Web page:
One Parenting Decision Can Make Your Child More Successful In Life

We have heard a lot in recent years about our younger generation and their feelings of entitlement and lack of work ethic.

Since our children learn by our example and guidance, it remains for parents to teach responsibility and the value of hard work while children are young.

And there is a vital lesson parents can teach their children at home — one that may seem insignificant but has lasting effects that will benefit them into adulthood.

The simple act of giving children chores at home can not only teach responsibility but other valuable life lessons — but it appears many American parents are not on board with the idea.

Parent.Co reported:

Unlike prior generations, most American parents today do not believe that their children should have to be responsible for household chores.

According to a survey by Braun Research in 2014, 82 percent of adults polled said they had regular chores when they were growing up, but only 28 percent asked their children to do any. 

With some parents feeling their children just don’t offer to help out, or that they expect everything handed to them, this shocking statistic could shed some light.

Giving children chores from the earliest age is their first experience with responsibility and being held accountable.

It gives them an appreciation of what it takes to run a household and allows for bonding of the family unit.  Chores are a precursor to the work we will all do as adults and help a child learn how to work efficiently and as part of a team.

So why aren’t more parents making their children do chores?

The reasons are unique and personal to each family, but include parents who “just want their kids to be kids,” children who have extremely busy schedules with school and extracurricular activities, whereby their parents feel they do not want to add anything else to their plate, or parents who “think it is just easier to do it themselves.”

And while every family takes a different approach to running their homes, studies show that giving children regular, age-appropriate chores is associated with social and emotional benefits that carry through into adulthood.

The Washington Post reports that author Ron Lieber, New York Times Your Money columnist, sees the trend of “decreasing chores and household responsibilities as “troubling,” given the clear findings that childhood chores yield clear positive benefits on a child’s social, developmental, and behavioral development.

Long-term studies have shown chores to be “a surprisingly influential factor that offered strong prediction of positive mental health in adulthood and professional success.”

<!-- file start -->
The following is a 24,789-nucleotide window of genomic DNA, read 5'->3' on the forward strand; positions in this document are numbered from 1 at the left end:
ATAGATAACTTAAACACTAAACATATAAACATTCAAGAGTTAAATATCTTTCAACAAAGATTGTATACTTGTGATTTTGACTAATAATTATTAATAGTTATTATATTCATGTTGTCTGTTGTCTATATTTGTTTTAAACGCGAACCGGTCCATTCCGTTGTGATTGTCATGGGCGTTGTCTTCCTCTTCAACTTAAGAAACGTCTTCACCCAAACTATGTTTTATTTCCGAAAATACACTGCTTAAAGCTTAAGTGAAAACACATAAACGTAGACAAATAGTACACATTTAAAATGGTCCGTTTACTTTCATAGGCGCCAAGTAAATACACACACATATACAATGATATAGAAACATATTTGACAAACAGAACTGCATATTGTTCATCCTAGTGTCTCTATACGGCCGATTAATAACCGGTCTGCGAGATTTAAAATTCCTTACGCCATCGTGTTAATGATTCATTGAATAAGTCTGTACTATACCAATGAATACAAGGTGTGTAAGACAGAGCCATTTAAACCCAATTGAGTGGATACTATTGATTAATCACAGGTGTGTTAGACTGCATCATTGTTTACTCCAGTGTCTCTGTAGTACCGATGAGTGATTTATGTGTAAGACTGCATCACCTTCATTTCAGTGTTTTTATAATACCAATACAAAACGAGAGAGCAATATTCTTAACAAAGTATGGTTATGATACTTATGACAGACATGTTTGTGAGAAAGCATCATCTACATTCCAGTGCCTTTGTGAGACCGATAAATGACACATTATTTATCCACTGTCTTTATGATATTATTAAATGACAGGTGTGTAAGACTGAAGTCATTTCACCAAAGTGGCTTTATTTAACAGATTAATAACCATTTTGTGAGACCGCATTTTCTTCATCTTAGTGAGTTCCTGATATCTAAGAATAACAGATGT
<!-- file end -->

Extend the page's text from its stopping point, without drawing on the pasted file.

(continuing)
Early responsibility, and the sense of accomplishment and pride that come with doing a job and doing it well helps children to be more successful later in life.

Studies also show that children as young as two or three can gain confidence, independence, and a sense of pride when doing simple things to help out the family.

Parent.Co continued:

When it comes to identifying the benefits of children taking on chores, Marty Rossmann of the University of Mississippi is often quoted for her work in this area.

Rossmann discovered that the way in which chores are presented can impact a child’s ability to become a well-adjusted adult. She recommends the following tips: tasks should not be too overwhelming, parents should present chores in a way that fits their child’s preferred learning style, and chores should show children about the importance of contributing to their family. 

Of course, many children will look at their chores with a sense of dread, thinking they are monotonous and boring, but we can teach our children to approach tasks to create a positive experience that will also help the child’s outlook on work as an adult.

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There are many ways to reinforce the end goals of hard work with our children, such as giving praise and emphasizing a sense of accomplishment, but experts agree that paying children an allowance as a reward for chores is a hot-button topic.

Some parents feel that giving an allowance is a precursor to teaching kids the value of money when they begin working later in life.  Others feel that children should be helping out in the household because it is their responsibility as part of the family.

Parent.Co reports that Marty Rossman “does not think a financial allowance is a good idea, but this is a controversial topic with many perspectives that parents can explore. Finally, the earlier parents begin getting children to take an active role in helping out at home, the easier it will be to get them involved as they get older.”

And the Washington Post reports Ron Liebersays most kids are “not even close” to doing the amount of chores they should be doing. And, he says, “they should be doing them as part of their normal family duties because it’s the right thing to do, and not as a way to earn allowance.”

Whatever your parental approach to household chores for your children, getting them active and involved in helping to care for the home and family can be a strong influence on their work ethic and sense of responsibility in their future endeavors.

How do you approach chores for your children?

Do you have a favorite system for the whole family?

Leave us your thoughts in the comments section below.

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